US 5168321 A
A photoconductive sensor responsive to a CO2 laser beam. The sensor comprises a silver-doped germanium semiconductor. The silver dopant changes the conductive characteristics of the semiconductor which results in the doped germanium semiconductor being responsive to a wavelength range it would not normally be responsive to.
1. A photoconductive sensor responsive to a laser beam which sensor comprises a doped semiconductor, the semiconductor being germanium and the dopant silver, the dopant changing the conductive characteristics of the semiconductor, the doped semiconductor being responsive to a wavelength range of an incident beam that the semiconductor would not be responsive to in its undoped state.
2. The sensor of claim 1 wherein the sensor is photoconduction responsive to CO2 laser light.
3. The sensor of claim 1 wherein the semiconductor comprises four quadrants arrayed in a circular pattern, the vertices of the quadrants defining a central aperture.
4. The sensor of claim 1, wherein the surface of the sensor includes a plurality of striations thereon.
5. The sensor of claim 1, or to 3 which comprises:
means to secure the sensor to a substrate; and
means to secure the substrate to a sensor block.
6. A method for detecting carbon dioxide laser light which includes:
contacting a sensor comprising a germanium semiconductor doped with silver with an incident beam of light, the sensor being responsive to a wavelength range of the incident beam to the light in its doped state which the sensor would not be responsive to in its undoped state; and
providing an output from the sensor to a control system whereby the position of the beam striking the sensor can be controlled.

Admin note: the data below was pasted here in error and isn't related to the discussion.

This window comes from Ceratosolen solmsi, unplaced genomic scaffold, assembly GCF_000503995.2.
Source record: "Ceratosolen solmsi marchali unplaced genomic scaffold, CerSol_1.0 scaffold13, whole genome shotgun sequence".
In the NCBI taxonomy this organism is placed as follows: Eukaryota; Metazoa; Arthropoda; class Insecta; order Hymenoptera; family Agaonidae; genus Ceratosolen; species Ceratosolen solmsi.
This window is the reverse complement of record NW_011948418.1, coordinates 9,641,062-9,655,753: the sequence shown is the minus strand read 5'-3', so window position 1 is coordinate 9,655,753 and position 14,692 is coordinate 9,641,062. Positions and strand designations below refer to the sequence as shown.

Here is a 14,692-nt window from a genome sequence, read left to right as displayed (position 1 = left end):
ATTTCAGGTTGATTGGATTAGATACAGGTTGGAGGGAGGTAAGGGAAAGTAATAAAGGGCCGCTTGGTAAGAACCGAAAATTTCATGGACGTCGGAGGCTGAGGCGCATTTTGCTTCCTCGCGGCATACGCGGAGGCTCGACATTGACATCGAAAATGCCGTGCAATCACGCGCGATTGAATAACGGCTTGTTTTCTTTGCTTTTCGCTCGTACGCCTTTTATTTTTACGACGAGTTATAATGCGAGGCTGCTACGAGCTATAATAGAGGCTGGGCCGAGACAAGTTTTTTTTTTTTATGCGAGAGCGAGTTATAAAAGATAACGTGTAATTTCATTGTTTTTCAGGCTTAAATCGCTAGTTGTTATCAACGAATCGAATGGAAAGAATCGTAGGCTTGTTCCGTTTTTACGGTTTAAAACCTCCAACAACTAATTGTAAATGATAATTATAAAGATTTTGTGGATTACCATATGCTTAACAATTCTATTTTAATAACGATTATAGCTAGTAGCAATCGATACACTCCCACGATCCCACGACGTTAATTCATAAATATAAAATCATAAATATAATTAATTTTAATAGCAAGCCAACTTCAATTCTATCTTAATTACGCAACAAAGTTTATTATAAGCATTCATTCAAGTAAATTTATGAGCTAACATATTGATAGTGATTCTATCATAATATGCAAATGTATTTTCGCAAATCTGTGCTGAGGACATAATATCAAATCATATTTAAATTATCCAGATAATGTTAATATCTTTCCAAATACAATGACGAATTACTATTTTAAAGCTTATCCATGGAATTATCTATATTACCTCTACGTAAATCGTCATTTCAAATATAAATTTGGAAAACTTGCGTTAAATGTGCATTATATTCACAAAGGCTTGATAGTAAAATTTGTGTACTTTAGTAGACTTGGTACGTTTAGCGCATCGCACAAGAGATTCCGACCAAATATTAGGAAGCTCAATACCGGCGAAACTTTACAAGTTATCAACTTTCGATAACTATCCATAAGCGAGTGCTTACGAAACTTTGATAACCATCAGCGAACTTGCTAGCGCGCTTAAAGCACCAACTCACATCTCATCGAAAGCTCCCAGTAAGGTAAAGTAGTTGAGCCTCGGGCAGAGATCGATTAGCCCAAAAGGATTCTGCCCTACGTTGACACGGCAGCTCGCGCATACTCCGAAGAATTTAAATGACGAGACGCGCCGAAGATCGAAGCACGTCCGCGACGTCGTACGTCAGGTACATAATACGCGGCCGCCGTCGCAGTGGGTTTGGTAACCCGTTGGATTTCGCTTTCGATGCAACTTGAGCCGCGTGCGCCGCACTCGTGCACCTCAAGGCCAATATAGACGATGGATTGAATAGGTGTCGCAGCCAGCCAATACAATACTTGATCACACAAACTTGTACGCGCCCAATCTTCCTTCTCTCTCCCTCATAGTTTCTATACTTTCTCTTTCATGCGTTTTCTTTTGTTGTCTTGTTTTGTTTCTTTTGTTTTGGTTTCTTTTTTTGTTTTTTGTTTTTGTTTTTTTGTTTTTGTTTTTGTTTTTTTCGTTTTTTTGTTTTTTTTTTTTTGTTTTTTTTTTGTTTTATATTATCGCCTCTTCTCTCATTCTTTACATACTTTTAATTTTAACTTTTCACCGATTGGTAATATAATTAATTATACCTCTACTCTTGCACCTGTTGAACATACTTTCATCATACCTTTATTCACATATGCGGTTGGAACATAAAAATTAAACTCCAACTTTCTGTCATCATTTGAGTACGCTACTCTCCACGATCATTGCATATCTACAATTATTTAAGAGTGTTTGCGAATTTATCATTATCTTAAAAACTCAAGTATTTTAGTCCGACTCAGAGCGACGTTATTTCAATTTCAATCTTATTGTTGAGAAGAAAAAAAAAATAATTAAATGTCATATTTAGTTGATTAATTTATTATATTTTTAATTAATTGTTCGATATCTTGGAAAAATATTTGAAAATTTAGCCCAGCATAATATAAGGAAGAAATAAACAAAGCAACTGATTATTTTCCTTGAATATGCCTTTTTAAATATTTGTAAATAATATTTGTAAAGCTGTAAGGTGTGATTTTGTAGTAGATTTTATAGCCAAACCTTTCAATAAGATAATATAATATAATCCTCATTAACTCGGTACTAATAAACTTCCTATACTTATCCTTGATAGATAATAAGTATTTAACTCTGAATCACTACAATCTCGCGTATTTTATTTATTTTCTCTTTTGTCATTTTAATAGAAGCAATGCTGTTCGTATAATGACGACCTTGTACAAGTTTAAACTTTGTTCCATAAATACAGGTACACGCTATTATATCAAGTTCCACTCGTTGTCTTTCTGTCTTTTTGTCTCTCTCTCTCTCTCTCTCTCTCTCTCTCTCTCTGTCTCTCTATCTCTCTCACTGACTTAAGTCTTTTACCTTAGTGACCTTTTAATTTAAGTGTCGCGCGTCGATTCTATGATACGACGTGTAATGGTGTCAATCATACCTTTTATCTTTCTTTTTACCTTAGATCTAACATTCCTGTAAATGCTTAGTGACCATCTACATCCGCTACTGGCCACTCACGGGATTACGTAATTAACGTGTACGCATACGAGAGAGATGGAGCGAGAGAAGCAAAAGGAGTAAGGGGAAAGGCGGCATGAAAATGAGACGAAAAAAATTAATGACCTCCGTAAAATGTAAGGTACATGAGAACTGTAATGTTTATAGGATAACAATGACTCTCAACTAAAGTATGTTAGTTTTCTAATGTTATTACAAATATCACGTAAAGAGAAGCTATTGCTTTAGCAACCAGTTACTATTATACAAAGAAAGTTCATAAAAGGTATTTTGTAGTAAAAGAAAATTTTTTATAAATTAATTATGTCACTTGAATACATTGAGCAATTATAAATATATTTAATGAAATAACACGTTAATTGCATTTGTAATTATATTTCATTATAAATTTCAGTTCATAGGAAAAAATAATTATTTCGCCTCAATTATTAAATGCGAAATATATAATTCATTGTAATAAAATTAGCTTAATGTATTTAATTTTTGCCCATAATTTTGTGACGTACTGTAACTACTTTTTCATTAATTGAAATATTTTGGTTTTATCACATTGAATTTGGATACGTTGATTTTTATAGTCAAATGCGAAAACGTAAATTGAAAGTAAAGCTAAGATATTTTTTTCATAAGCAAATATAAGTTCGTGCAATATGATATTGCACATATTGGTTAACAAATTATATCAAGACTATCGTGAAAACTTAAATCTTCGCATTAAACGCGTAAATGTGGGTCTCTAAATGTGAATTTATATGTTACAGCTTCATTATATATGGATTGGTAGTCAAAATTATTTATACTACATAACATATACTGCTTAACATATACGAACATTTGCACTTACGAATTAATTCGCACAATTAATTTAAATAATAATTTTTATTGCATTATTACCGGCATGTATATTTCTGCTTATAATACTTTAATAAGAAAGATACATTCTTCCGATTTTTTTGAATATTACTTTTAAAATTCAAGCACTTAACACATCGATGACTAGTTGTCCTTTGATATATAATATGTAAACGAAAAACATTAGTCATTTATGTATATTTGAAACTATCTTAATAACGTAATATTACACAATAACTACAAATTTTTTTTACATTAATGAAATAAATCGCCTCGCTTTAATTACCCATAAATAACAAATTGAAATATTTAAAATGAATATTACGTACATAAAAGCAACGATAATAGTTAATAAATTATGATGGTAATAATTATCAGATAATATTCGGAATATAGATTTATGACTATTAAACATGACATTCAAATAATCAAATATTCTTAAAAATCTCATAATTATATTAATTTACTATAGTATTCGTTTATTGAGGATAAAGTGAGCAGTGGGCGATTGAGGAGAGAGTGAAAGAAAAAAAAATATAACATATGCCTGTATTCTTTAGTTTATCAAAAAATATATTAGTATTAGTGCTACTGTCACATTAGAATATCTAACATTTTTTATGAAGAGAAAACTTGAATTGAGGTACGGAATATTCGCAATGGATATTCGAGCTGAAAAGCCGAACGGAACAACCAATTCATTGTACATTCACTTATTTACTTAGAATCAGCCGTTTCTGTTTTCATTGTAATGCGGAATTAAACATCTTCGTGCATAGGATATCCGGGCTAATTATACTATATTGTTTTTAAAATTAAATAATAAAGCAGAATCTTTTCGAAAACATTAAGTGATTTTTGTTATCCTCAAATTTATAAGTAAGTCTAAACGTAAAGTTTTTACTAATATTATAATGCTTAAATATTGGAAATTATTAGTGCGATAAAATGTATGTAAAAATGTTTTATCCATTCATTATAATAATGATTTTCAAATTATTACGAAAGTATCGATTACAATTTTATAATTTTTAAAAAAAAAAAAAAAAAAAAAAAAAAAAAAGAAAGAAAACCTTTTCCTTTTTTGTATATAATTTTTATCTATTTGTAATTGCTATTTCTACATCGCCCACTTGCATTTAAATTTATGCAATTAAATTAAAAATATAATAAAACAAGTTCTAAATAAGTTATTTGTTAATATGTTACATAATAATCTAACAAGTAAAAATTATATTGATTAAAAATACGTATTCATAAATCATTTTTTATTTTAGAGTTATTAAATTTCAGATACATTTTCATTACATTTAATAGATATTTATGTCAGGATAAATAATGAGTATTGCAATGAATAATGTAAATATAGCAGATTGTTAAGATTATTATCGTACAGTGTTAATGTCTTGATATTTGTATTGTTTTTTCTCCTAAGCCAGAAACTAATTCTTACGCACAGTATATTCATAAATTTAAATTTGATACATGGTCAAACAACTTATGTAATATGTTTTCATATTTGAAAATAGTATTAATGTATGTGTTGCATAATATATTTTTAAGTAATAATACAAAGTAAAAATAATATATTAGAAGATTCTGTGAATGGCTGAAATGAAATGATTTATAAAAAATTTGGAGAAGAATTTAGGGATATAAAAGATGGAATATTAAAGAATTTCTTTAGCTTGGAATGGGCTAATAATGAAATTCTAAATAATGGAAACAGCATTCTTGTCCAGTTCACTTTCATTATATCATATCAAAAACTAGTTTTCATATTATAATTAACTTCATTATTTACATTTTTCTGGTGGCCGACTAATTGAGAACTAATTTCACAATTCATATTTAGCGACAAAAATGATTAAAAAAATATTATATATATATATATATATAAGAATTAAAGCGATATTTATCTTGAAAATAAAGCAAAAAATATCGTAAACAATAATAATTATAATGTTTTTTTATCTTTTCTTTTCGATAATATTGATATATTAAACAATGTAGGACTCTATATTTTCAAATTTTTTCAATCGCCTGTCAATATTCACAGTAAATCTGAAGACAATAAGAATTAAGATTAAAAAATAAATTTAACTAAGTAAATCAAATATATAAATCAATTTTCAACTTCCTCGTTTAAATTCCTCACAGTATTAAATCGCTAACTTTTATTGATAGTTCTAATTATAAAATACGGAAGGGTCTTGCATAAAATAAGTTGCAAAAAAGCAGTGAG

7. The method of claim 6 wherein the sensor is photoconduction responsive to CO2 laser light.
A doped-germanium sensor for use in a system to control the alignment of a CO2 laser beam.
An important factor in the use of lasers is the precision with which the beam is controlled.
Various sensors are used to measure the beam location, usually by measuring variations in beam intensity from a null state, to provide outputs to a control system to adjust the beam alignment.
The prior art includes a variety of different laser control methods including radiometers (Clifford 3,348,047), optics (Kunitsugo 4,867,560), radar (Lloyd 4,738,531), florescence (McClung, Jr. 4,700,068), and mirrors (Anderson 3,579,140). The sensor of choice is usually some type of photoconductive device.
More particularly, U.S. Pat. No. 3,723,013 discloses four quadrant silicon photodetectors used to control the positioning of a laser beam. U.S. Pat. No. 4,243,888 teaches the use of a silicon disk having thermoelectric properties. The reference discloses the absorption of the beam energy by the silicon detector can be controlled by introducing a selected amount of impurities into the silicon. U.S. Pat. No. 4,035,654 teaches the use of a photoconductive sensor wherein a disk, which can be silicon, germanium or zinc selenide, is used as the sensor in the UV range.
In the prior art, the photoconductive sensors are typically specific for the laser beam to be controlled. The present invention is directed to modifying a semiconductor material such as germanium, silicon or silicon carbide to make it specific for a wavelength range it is not normally specific for.
Broadly the invention comprises a doped semiconductor which functions as a photoconductor and is responsive to wavelengths it would not be responsive to in its undoped state. The dopant provides an acceptor or donor state whether functioning as a P-type or N-type semiconductor which has an acceptor level corresponding generally to the energy of the laser light. When the doped semiconductor is exposed to radiation, whose frequency is above a certain threshold, the incoming radiation transfers energy to an electron which then takes on a new energy state in the conduction band and contributes to the electrical conductivity. That is, its resistance decreases and hence its conductivity increases and this change is measured.